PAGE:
My students are reading a book I was assigned at Trinity Evangelical Divinity School in the doctoral program. The book is by Timothy Keller and it is called Every Good Endeavor. The Amazon summary of the book reads:
With deep conviction and often surprising advice, Keller shows readers that biblical wisdom is immensely relevant to our questions about work today. In fact, the Christian view of work—that we work to serve others, not ourselves—can provide the foundation of a thriving professional and balanced personal life. Keller shows how excellence, integrity, discipline, creativity, and passion in the workplace can help others and even be considered acts of worship—not just of self-interest.
The original married couple were assigned work before the Fall of mankind. Work is meant to be a shared delight in a marriage. It is not the drudgery of the typical honey-do list or chores. The joy is that we join in a vocation. Vocation comes from the Latin vocare which means to call or to summon. Work is created by the God who calls us to action. It has dignity.
In our economic system, worth is attributed by salary not by calling. A higher salary calls more loudly to the fresh college graduate than the voice of God. To what has God called you? How has God wired you? Are you using the unique gifts with which God has equipped you?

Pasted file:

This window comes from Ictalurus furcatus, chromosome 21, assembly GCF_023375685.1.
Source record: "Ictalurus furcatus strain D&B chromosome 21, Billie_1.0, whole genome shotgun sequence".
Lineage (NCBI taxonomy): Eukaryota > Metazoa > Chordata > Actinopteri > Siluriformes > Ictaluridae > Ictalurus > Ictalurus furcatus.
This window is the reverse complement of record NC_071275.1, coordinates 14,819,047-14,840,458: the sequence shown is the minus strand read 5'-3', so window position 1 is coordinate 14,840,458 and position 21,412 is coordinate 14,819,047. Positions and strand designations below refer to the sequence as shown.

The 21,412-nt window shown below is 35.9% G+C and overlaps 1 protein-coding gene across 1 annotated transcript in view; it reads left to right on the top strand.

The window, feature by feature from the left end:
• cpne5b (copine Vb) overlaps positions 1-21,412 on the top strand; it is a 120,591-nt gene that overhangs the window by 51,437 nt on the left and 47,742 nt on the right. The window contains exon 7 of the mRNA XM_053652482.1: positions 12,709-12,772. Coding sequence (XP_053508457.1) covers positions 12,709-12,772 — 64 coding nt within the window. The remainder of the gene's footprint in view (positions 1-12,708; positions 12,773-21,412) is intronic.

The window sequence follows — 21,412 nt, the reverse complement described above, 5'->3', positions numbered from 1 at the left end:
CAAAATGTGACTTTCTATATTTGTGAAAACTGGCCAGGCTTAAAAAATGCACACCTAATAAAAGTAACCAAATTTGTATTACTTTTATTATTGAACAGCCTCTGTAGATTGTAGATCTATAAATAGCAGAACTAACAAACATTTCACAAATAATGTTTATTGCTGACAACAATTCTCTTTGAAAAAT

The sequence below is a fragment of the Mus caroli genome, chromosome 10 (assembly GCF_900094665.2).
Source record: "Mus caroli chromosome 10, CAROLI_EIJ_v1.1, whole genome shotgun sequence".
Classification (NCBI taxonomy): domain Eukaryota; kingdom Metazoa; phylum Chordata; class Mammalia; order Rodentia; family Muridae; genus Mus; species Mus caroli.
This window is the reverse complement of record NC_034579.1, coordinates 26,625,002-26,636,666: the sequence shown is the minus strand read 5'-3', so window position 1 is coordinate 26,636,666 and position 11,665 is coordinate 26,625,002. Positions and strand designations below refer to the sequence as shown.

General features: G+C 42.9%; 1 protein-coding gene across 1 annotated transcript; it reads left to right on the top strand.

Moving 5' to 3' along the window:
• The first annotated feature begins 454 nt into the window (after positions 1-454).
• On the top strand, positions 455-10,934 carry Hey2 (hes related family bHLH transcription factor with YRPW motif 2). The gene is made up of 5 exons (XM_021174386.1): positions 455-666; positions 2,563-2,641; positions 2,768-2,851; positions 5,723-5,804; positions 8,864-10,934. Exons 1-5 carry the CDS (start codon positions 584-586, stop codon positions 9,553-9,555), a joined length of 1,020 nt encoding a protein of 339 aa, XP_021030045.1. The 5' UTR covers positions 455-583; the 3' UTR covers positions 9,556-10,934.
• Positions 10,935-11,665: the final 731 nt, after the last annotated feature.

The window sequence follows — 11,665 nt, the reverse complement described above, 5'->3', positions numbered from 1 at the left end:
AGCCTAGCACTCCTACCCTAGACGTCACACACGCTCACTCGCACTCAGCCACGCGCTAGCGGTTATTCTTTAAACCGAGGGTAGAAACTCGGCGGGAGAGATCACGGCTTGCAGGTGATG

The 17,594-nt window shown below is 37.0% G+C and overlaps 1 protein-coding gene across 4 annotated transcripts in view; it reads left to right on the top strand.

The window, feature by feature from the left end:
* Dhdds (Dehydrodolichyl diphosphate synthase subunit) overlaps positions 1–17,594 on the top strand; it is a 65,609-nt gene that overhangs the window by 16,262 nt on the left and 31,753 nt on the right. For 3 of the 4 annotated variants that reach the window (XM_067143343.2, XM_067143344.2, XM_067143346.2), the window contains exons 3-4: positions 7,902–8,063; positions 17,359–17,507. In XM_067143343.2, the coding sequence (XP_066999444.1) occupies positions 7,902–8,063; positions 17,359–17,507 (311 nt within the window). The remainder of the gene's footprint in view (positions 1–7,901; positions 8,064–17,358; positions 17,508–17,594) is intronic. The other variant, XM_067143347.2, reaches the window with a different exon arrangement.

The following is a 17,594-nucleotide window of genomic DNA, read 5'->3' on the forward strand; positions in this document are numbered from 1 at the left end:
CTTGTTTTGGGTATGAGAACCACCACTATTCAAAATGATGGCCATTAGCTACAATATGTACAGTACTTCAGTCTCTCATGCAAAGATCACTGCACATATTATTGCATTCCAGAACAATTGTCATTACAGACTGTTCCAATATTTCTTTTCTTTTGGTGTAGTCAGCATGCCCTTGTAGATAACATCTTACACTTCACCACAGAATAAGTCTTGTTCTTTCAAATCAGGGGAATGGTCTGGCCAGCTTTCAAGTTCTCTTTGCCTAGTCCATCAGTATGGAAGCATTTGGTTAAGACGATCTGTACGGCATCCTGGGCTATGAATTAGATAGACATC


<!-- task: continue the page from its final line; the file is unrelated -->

15 The Lord God took the man and put him in the garden of Eden to work it and keep it. 16 And the Lord God commanded the man, saying, “You may surely eat of every tree of the garden, 17 but of the tree of the knowledge of good and evil you shall not eat, for in the day that you eat of it you shall surely die.”
18 Then the Lord God said, “It is not good that the man should be alone; I will make him a helper fit for him.” 19 Now out of the ground the Lord God had formed every beast of the field and every bird of the heavens and brought them to the man to see what he would call them. And whatever the man called every living creature, that was its name. 20 The man gave names to all livestock and to the birds of the heavens and to every beast of the field. But for Adam there was not found a helper fit for him. 21 So the Lord God caused a deep sleep to fall upon the man, and while he slept took one of his ribs and closed up its place with flesh. 22 And the rib that the Lord God had taken from the man he made into a woman and brought her to the man. 23 Then the man said,
“This at last is bone of my bones
and flesh of my flesh;
she shall be called Woman,
because she was taken out of Man.”
24 Therefore a man shall leave his father and his mother and hold fast to his wife, and they shall become one flesh. 25 And the man and his wife were both naked and were not ashamed.
As we choose our work, let us listen to your voice calling us. Once we choose our work, let us see beyond the paycheck to its deeper purpose. Let us seek to serve others through our vocation rather than focus on how our job serves us.
- Why does mankind work?
- What do you think was Adam’s attitude to work?
- What attitude to work does the Bible advocate?
- How do you think theologically about work?
- If you worked the job called called you to do, what would that be?